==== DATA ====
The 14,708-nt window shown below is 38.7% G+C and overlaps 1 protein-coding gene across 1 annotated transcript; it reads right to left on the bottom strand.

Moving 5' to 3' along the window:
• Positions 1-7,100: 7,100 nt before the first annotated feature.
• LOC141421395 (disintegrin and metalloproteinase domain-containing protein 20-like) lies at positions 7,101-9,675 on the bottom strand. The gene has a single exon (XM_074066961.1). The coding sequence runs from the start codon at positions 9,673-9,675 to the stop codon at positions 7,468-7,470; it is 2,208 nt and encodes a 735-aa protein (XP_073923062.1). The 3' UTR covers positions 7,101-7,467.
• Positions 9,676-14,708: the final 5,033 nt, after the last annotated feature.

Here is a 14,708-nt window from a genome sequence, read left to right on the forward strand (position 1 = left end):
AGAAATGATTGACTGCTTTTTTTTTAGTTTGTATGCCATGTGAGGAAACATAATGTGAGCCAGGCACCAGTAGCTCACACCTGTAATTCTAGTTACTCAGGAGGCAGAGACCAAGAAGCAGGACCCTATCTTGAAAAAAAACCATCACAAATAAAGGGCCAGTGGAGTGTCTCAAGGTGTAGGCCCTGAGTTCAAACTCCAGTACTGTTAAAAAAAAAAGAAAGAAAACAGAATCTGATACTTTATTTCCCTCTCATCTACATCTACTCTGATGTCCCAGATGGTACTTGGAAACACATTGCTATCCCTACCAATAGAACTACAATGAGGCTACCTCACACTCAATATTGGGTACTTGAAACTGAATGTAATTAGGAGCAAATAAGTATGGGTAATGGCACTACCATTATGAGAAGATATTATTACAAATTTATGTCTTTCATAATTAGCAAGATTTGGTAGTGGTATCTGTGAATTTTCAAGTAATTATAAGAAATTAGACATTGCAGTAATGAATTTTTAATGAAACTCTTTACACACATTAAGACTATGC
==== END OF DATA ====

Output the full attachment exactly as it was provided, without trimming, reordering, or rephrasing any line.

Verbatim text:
The 14,708-nt window shown below is 38.7% G+C and overlaps 1 protein-coding gene across 1 annotated transcript; it reads right to left on the bottom strand.

Moving 5' to 3' along the window:
• Positions 1-7,100: 7,100 nt before the first annotated feature.
• LOC141421395 (disintegrin and metalloproteinase domain-containing protein 20-like) lies at positions 7,101-9,675 on the bottom strand. The gene has a single exon (XM_074066961.1). The coding sequence runs from the start codon at positions 9,673-9,675 to the stop codon at positions 7,468-7,470; it is 2,208 nt and encodes a 735-aa protein (XP_073923062.1). The 3' UTR covers positions 7,101-7,467.
• Positions 9,676-14,708: the final 5,033 nt, after the last annotated feature.

Here is a 14,708-nt window from a genome sequence, read left to right on the forward strand (position 1 = left end):
AGAAATGATTGACTGCTTTTTTTTTAGTTTGTATGCCATGTGAGGAAACATAATGTGAGCCAGGCACCAGTAGCTCACACCTGTAATTCTAGTTACTCAGGAGGCAGAGACCAAGAAGCAGGACCCTATCTTGAAAAAAAACCATCACAAATAAAGGGCCAGTGGAGTGTCTCAAGGTGTAGGCCCTGAGTTCAAACTCCAGTACTGTTAAAAAAAAAAGAAAGAAAACAGAATCTGATACTTTATTTCCCTCTCATCTACATCTACTCTGATGTCCCAGATGGTACTTGGAAACACATTGCTATCCCTACCAATAGAACTACAATGAGGCTACCTCACACTCAATATTGGGTACTTGAAACTGAATGTAATTAGGAGCAAATAAGTATGGGTAATGGCACTACCATTATGAGAAGATATTATTACAAATTTATGTCTTTCATAATTAGCAAGATTTGGTAGTGGTATCTGTGAATTTTCAAGTAATTATAAGAAATTAGACATTGCAGTAATGAATTTTTAATGAAACTCTTTACACACATTAAGACTATGC